FOLESHILL GREYHOUND STADIUM SUMMARY
LOCATED————————————About three miles north of Coventry city centre, in a district called Holbrook, less than half a mile of the recently built Recoh Arena, the home of Coventry City Football Club.
ORIGINAL SITE—————————–Built on a Munitions Factory rubbish dump, which had been garden allotments previously.
DATE VENUE OPENED——————-April 1928.
Meaning other sports may have taken place prior to the arrival of Greyhound Racing.
FIRST MEETING—————————–April 7th 1928.
Greyhound Racing only.
LICENSED OR INDEPENDENT———-Early years as an independent track before swtching to NGRC during 1936.
All venues covered would have to be licensed with the government, licensed suggested in this section would refer to tracks operating under NGRC Rules.
INSIDE OR OUTSIDE HARE TYPE——Outside
Please note that the Electric Hare suggested is only a guidance, and would have been in operation for a certain amount of time at this venue. Although it is not necessarily guaranteed that it was operational all the time, as other types of lure may have been used and updated as time progressed.
DISTANCES———————————–310 and 525 yards.
Please note that most racing venues distances had become varied throughout the years, the ones given above were at once point set and offers only a guidance to the track size.
Please note that alterations at most racing venues throughout its existence would see that the circumference of the track would vary, the one shown above offers only a guidance to the track size.
BIG RACE NAMES—————————The Eclipse Stakes.
STADIUM SHARED WITH——————Speedway from 1928-30.
LAST MEETING——————————-September 25th 1964.
Greyhound Racing only.
STADIUM CLOSURE DATE—————-September 1964.
Meaning other sports may have taken place after Greyhound Racing had ceased.
STADIUM DEMOLITION——————-Mid 1960’s.
BUILT ON SITE——————————-A Housing estate called Stadium Estate, with roads called Stadium Close, Compton Road and Branstree Drive.
In some cases, structure’s that originally covered the venue after the stadium had been demolished, may have been themselves demolished too, so the one described is more likely to be the one which now presently covers the site.
EVIDENCE LEFT TODAY——————-Nothing known of.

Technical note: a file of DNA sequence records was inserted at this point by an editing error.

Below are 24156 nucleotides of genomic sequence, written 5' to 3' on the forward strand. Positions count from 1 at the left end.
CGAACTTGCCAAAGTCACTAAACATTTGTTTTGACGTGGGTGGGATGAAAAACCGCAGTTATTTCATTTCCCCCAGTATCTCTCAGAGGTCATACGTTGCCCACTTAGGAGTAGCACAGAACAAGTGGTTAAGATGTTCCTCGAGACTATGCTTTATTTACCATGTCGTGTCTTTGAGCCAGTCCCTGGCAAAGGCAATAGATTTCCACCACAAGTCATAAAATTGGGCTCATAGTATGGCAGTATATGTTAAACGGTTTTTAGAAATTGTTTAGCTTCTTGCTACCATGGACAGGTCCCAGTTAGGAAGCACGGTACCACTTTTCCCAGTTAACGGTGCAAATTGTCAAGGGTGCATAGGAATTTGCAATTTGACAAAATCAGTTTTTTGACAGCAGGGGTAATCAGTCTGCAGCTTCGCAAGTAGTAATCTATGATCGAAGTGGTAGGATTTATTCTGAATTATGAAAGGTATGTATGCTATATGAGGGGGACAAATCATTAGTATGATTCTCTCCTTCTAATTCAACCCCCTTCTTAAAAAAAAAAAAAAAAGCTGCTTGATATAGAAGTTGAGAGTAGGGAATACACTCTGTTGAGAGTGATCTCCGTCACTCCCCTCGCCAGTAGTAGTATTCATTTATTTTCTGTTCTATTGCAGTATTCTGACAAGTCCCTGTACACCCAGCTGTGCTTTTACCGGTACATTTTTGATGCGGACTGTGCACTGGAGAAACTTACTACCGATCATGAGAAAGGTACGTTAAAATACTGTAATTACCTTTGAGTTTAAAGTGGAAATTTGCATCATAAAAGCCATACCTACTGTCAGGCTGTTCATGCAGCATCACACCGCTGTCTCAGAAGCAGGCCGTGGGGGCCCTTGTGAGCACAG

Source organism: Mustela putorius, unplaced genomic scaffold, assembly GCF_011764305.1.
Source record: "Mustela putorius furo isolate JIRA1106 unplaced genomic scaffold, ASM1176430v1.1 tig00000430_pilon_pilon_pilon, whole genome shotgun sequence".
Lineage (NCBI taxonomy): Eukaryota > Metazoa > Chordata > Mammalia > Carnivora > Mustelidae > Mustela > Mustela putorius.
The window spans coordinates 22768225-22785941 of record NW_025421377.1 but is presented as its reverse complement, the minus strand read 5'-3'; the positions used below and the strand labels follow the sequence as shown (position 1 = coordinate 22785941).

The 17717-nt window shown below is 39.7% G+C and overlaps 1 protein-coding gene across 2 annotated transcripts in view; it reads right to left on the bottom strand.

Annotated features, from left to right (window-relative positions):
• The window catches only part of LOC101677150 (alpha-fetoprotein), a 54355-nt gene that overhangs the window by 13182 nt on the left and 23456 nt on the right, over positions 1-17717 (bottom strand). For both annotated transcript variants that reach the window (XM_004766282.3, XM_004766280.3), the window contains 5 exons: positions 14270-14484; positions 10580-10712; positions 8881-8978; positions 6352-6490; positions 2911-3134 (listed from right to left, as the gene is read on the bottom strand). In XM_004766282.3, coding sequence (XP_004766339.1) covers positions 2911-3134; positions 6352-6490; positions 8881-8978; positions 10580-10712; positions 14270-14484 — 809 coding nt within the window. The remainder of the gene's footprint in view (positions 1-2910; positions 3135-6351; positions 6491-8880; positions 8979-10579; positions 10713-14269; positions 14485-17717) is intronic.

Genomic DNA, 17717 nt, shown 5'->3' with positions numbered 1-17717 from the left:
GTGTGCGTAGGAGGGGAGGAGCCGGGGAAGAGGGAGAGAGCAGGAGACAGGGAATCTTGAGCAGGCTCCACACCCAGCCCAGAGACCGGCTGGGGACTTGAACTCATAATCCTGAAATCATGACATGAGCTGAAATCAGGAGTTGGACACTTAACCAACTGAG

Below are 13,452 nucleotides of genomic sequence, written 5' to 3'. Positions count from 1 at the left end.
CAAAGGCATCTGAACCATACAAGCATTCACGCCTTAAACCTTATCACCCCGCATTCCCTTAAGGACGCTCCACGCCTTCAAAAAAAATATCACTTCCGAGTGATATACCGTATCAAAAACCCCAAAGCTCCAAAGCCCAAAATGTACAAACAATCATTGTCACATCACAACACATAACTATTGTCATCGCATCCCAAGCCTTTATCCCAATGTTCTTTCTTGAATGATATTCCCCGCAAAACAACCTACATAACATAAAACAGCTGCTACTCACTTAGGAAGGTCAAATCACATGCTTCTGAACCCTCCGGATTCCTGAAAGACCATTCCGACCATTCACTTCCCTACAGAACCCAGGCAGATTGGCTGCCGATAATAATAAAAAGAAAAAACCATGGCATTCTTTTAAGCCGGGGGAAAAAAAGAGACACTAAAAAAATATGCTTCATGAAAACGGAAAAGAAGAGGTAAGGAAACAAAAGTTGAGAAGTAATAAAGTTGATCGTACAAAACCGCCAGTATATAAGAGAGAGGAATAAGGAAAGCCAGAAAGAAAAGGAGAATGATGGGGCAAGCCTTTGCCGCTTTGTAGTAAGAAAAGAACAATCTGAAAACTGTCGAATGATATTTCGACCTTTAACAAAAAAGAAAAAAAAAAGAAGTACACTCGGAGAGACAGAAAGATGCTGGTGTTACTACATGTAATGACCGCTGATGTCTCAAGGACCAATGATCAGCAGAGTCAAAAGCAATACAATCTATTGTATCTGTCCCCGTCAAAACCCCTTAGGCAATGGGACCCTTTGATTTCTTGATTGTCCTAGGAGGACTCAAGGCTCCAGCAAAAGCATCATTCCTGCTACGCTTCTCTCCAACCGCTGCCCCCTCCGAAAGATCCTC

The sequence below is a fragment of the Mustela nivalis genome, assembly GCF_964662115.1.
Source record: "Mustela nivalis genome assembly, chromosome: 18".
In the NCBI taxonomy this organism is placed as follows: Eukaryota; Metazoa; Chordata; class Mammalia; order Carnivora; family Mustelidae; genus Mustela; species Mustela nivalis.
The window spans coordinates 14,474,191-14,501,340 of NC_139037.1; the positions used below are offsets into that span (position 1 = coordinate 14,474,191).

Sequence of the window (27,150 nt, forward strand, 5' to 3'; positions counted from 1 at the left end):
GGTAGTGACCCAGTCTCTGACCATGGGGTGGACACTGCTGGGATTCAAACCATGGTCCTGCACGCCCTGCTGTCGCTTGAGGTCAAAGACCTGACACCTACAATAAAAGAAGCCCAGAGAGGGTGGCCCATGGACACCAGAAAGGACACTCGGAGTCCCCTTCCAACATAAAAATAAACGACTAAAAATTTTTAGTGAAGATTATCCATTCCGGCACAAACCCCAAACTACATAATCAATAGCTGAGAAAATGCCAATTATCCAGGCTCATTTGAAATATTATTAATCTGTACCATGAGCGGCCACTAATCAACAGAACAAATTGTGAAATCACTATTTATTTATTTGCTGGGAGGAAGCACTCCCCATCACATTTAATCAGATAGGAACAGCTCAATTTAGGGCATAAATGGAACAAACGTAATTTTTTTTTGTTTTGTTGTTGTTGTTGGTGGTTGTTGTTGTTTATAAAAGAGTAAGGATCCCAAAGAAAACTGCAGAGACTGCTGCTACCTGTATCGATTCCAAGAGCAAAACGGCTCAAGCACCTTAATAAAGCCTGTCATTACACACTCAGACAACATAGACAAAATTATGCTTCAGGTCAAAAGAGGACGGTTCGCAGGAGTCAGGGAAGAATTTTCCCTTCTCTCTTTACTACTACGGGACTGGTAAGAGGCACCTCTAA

The first thoughts of greyhound racing enthusiasts when mentioning Coventry, immediately brings to mind the track at Brandon which closed as recently as January 2016. But unknown to many, Coventry did experience the sport at a more earlier venue which was situated more nearer the city centre, known as Foleshill Greyhound Stadium. Foleshill Greyhound Stadium was on Lythalls Lane, located in the district of Holbrook, approximately three miles north of Coventry’s city centre. During the early part of the nineteenth century, the original site had been used as garden allotments, but due the events leading up to the outbreak of the First World War, the land became the property of The Ministry Of Defence. The site became used as a dumping ground for waste materials from a close by munitions factory, and became totally abandoned once The Great War was over. The neglected area began to change after a greyhound company purchased the land in 1927 and began constructing a greyhound track on the site. But as excavation of the stadiums foundations unfolded, it came as a pleasant surprise to the greyhound company, that the excavated soil contained an immense amount of scrap brass segments. By Spring time 1928 the Foleshill Stadium was complete, and could now boast that it had three impressive grandstands, all ready for its grand opening on the 7th of April 1928. Although early meetings of greyhound racing were proving a success, another sport joined its sporting ranks, when a dirt track speedway team held their first meeting in July 1928. Although speedway became less of an attraction than the greyhounds, some meetings attendances amazingly exceeded the 10,000 mark, yet surprisingly, the sport lasted for just two seasons only before the cinder track became redundant. But like so many other tracks the venue experienced hard times, firstly in 1929, when the stadium’s racing manager committed suicide at the track, then in 1933 when a serious fire totally destroyed the main stand. A temporary closure came during 1936, but new owners took control soon after and switched from independent racing to NGRC rules. But another serious mishap occurred during the Second World War as the City of Coventry suffered under intense bombing raids from German Aircraft. It was during the early hours of November 15th 1940, that a cluster of incendiary bombs landed on the stadium, an incident which caused extensive fire damage to its stands and enclosures. The damage had caused a temporary closure, yet greyhound racing did continue to operate during the war, albeit in day light hours only. The Foleshill track hosted big race events, such as The Invitations Stakes, and The Eclipse Stakes, now run at Nottingham’s Colwick Park Stadium, having been firstly contested at Coventry in 1938, when Demotic Mick and Catherine of Waterhall shared the honours in a dead heat. Due to the tracks narrow width, events were staged with just five greyhounds only, with the majority of the events being run over distances of 310 and 525 yards, with the hounds chasing an outside type hare. But like so many other greyhound tracks during the early 1960’s, the decline in attendances were being felt at the Foleshill Stadium, and came as no surprise as that too was sold to developers in 1963. Its final meeting coming on the 25th of September 1964, when a dog named Oldbury Spondulies was triumphant in the final event. Sadly, no evidence of the old stadium remains today, as housing situated on the Stadium Estate now covers the site, with Stadium Close, Compton Road and Branstree Drive, marking its location, in an area which is less than half a mile from Coventry City’s modern Ricoh Football Stadium.
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